The thug had me pinned against a wall in a position that made going for my gun (a .357 in those days) impossible. However, I finally managed to get a hand on my metal Maglite. So I starting swinging (short strokes because of the odd angle), hoping to force the guy to release his grip. Finally, after a few hard whacks to his head, he let go. And, as they say, it was game on!
I finally got that big moose handcuffed and then promptly delivered him to the jail. But, my car was not equipped with a cage to put him in for safekeeping (none of our cars had cages back then), so I made him ride up front with me. And I made a point to let him know that my gun was in my hand with my finger on the trigger, and if he so much as looked at me wrong I’d shoot him. He behaved nicely on the ride in.
We must have been a real sight when we arrived at the jail—clothes torn, badge ripped from my shirt, bloody lips and clothing, flashlight-shaped knots on his head, fingerprint-shaped bruises on my neck, and more. But that’s how it was back then.
Yep, those were the good ‘ol days.
If only we’d had Tasers back then. Maybe then we’d have lost less blood and suffered fewer injuries, both to officers and suspects. I know, I know. The mere sight of a Taser could hurt someone’s feelings, and we can’t have that, right?
Oh, I know, we could have safe spaces for violent people who want to don’t want to feel the effects of a Taser, pepper spray, and/or handcuffs. That’s the ticket. Hmm… Is it okay to say ticket, or is that too offensive?
I’m going to close my blinds and shut my office door so I don’t have to deal with this stuff. It’s too scary…
*This post, although mostly factual, was meant to be slightly humorous. Please don’t turn it into a cop-bashing, religion-shunning, politically-driven argument on gun control and “I hate everything and you offend me.”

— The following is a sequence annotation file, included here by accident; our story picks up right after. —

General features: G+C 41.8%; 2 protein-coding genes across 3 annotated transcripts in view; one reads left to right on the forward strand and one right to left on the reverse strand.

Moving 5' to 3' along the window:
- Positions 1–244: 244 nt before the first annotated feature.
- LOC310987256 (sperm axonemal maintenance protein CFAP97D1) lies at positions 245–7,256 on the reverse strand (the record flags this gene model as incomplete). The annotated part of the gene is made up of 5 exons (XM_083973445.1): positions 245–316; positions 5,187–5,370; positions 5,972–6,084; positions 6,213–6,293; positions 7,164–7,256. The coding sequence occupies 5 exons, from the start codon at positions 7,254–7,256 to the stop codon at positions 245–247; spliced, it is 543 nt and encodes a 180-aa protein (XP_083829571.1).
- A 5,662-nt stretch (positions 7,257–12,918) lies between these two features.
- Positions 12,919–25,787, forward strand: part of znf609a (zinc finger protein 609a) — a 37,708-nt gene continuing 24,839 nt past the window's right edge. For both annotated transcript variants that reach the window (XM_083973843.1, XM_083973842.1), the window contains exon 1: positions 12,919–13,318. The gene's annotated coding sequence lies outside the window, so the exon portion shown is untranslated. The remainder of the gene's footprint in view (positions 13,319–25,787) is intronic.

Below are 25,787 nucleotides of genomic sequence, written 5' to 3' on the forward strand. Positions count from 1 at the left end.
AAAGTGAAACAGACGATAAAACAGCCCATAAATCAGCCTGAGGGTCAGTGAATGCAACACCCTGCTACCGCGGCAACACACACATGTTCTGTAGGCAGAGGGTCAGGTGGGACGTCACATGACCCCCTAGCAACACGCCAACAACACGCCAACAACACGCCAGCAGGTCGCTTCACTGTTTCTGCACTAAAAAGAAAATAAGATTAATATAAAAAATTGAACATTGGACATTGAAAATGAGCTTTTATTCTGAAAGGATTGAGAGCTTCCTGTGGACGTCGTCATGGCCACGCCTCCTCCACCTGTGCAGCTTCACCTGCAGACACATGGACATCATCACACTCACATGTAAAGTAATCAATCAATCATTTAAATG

Once again media clickbait headlines and agenda-skewing stories, including those on Facebook and Twitter, have people sharpening their pitchforks and lighting the torches. This time the induced hoopla is over the charge brought against the Oregon militia standoff guy, a chainsaw sculptor, who illegally used a federally-owned vehicle to go on a grocery run to a Safeway store, a business located 30 miles from the bird sanctuary his group occupied several days ago.
As a result of flame-fanning news reporting, many people, people who aren’t fully aware of the law, are practically jumping up and down because the occupying sculptor was arrested for Unauthorized Use of a Motor Vehicle. It seems these folks are boiling mad because the charges were not for Grand Larceny, an offense that sounds far more evil than Unauthorized Use.
Let’s dig into this a bit and hopefully clear the mud and media-planted debris from the waters.
1. Unauthorized Use of a Vehicle is a charge that relates specifically to a person who takes, operates, exercises control over, rides in or otherwise uses a vehicle, boat or aircraft without consent of the owner. The key word here is “USES,” which means there was no intent to steal the vehicle (use – to put into service).
In the case of the militia member driving to Safeway, well, he used (put into service) the truck to go grocery shopping and his intention was to return, with supplies, to the bird sanctuary. As far as we know, he did not plan to steal the truck, permanently depriving the owner of the vehicle.
Unauthorized Use of a Vehicle (in Oregon) is a Class C felony that could earn offenders a sentence of up to five years in the state penitentiary.
2. Larceny (stealing the truck) is defined as wrongfully and fraudulently taking and carrying away the personal goods of another from any place, with a felonious intent to convert them to his (the taker’s) use, and make them his property. In other words, to take/steal something with the full intention of not returning it.
Theft in the First Degree (in Oregon) is basically defined as—a person commits the crime of theft in the first degree if the total value of the property stolen (larceny) is valued at $1,000 or more. Theft in the 1st degree is a Class C felony.
So, the two offenses—Unauthorized Use of a Motor Vehicle and Theft in the First Degree are both Class C felonies, and both are punishable by up to five years in prison. They both earn equal spots on an offender’s criminal history, and both earn an offender the right to wear the same prison clothing, sleep in the same prison cell, and eat the same crappy prison food. The big difference between the two charges is that they’re…wait for it…NOT the same offense.
The militia guy did not commit the crime of Grand Larceny/Theft in the First Degree. If law enforcement had charged him incorrectly a judge would have no choice but to order a dismissal. Therefore, the correct charge in this case was indeed Unauthorized Use of a Motor Vehicle. The names are different but the penalties are the same.
I hope this tidbit of information was enough to prevent an overdose of blood pressure medications by those who were so extremely upset after reading all the agenda-driven media stories. As always, I’m presenting fact, not opinion, so please do not attempt to read between the lines. I promise, there’s nothing there.